Table 2: Calculated characteristics of tablet cores.

Assessment of uncoated tablets friability was carried out using double drum tablet friability tester (J. Engelsmann, AG, Germany). The drums have an inside diameter of 287 mm and are 38 mm in depth. The friability test was performed according to European Pharmacopoeia [23]. Tablets are weighed before the test and after being exposed to mechanical abrasion. The percent of the mass loss of the tablet cores was calculated according to the following equation:

Obtained friability was 0.16%. Results showed acceptable friability (must not exceed 1%) for the tablets used according to European Pharmacopoeia [23].

Surface morphology of coated tablets was examined using the stereomicroscope SZX 16 (Olympus, Japan) at magnifications of 20x, 25x, 60x, and 64x. Tablet thickness, hardness, and diameter were determined with the Erweka TBH 30 tester (Erweka GmbH, Heusenstamm, Germany). Testing was conducted on 20 randomly selected tablets. Hardness, diameter, and thickness (Table 1) are expressed as the mean value of all measurements including error bars expressed as standard deviation of the measured values.

2.2. Coating Solutions

The coating film is obtained from aqueous solution of polymer powder mixture. Advantia Prime is a commercially available powder mixture. It contains hydroxypropyl methylcellulose (HPMC), hydroxypropyl cellulose (HPC), ethyl cellulose (EC), titanium dioxide, talc, iron oxide, silicon dioxide, polysorbate 80, and polyethylene glycol (PEG). The aforementioned combination of ingredients promotes water solubility and ensures regulated release of the active pharmaceutical ingredient (API).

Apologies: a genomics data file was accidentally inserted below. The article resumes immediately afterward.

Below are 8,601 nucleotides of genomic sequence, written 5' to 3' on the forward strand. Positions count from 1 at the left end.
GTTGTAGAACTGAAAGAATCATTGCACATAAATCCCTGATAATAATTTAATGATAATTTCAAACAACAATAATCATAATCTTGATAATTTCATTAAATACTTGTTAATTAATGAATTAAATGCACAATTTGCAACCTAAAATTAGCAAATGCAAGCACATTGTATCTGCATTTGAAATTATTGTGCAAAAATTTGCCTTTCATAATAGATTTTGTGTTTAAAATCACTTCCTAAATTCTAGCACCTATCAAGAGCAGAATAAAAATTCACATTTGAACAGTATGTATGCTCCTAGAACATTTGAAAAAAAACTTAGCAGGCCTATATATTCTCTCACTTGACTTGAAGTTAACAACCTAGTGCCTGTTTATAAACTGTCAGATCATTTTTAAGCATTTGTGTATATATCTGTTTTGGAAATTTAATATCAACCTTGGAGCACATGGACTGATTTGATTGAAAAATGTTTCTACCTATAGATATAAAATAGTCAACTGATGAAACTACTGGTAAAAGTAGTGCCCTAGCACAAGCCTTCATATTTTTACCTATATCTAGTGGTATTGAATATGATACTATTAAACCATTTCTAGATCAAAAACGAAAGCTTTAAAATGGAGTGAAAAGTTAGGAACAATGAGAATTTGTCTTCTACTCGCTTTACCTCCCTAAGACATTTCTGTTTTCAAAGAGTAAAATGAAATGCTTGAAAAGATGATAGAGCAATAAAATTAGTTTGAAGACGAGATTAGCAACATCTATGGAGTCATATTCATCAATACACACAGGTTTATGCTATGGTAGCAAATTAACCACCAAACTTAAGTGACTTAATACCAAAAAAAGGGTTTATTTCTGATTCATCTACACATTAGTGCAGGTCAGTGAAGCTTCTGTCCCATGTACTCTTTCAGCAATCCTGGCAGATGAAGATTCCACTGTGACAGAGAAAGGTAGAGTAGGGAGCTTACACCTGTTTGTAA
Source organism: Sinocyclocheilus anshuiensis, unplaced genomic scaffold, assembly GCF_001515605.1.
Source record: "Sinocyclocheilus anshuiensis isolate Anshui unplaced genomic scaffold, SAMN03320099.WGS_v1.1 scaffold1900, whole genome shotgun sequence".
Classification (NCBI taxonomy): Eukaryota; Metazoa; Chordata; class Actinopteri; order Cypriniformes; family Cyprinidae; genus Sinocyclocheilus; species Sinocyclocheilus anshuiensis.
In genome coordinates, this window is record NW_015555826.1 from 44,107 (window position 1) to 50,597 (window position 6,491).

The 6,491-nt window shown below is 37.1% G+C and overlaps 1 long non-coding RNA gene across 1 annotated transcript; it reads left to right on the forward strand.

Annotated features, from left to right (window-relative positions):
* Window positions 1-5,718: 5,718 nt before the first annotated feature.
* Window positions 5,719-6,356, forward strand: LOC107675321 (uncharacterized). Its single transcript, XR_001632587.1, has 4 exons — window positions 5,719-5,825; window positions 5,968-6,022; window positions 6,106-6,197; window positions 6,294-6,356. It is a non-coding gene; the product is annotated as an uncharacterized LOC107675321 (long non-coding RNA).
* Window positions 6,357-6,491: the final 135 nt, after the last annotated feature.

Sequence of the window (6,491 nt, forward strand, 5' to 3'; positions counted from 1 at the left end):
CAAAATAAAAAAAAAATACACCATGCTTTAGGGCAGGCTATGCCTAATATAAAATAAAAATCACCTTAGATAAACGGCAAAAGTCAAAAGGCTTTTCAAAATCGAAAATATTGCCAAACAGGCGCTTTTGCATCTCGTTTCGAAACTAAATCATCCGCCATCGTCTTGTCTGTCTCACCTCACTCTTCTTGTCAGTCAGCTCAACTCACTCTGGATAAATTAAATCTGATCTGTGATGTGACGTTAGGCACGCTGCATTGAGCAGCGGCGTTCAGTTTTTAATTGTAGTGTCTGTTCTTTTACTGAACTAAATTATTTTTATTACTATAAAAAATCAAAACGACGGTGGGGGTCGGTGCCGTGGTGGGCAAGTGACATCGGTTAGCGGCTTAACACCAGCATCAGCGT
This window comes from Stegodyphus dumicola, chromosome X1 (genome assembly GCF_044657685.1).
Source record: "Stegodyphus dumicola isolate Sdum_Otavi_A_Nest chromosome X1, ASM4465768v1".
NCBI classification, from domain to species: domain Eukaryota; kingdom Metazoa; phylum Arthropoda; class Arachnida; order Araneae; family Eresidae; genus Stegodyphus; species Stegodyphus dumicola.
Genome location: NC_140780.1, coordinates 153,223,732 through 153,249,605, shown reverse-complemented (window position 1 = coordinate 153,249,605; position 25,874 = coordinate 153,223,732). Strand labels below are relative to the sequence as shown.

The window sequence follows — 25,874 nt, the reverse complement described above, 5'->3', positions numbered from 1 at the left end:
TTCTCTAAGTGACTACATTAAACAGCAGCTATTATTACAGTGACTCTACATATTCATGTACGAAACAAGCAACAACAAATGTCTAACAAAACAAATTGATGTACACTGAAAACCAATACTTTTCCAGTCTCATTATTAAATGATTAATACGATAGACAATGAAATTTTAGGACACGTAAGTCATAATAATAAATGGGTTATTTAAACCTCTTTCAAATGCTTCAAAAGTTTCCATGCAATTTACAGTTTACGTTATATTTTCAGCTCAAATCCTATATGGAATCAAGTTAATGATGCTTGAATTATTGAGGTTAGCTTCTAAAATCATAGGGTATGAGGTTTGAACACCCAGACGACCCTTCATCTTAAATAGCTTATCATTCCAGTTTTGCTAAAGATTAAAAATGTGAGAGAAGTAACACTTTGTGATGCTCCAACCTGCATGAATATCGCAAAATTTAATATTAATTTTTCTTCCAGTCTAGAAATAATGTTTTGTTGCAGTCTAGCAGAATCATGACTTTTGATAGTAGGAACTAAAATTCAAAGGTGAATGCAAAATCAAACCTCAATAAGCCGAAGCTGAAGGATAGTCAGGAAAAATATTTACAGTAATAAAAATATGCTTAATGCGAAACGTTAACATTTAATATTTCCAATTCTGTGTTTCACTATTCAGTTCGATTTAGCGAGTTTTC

Advantia Prime properties are shown in Table 3.

Table 3: Rheological properties of the Advantia Prime coating solution.

Determination of rheological behavior and viscosity of the coating solution was conducted using a rotational viscometer DV III+ (Brookfield Engineering Laboratories, Inc., USA). Measurements were performed with SC4-21/SC4-13R spindle/chamber combination, and data were analyzed using Rheocalc software package (Rheocalc). Rheological diagrams showed a Newtonian behavior for all tested coating solutions with a constant viscosity during shearing.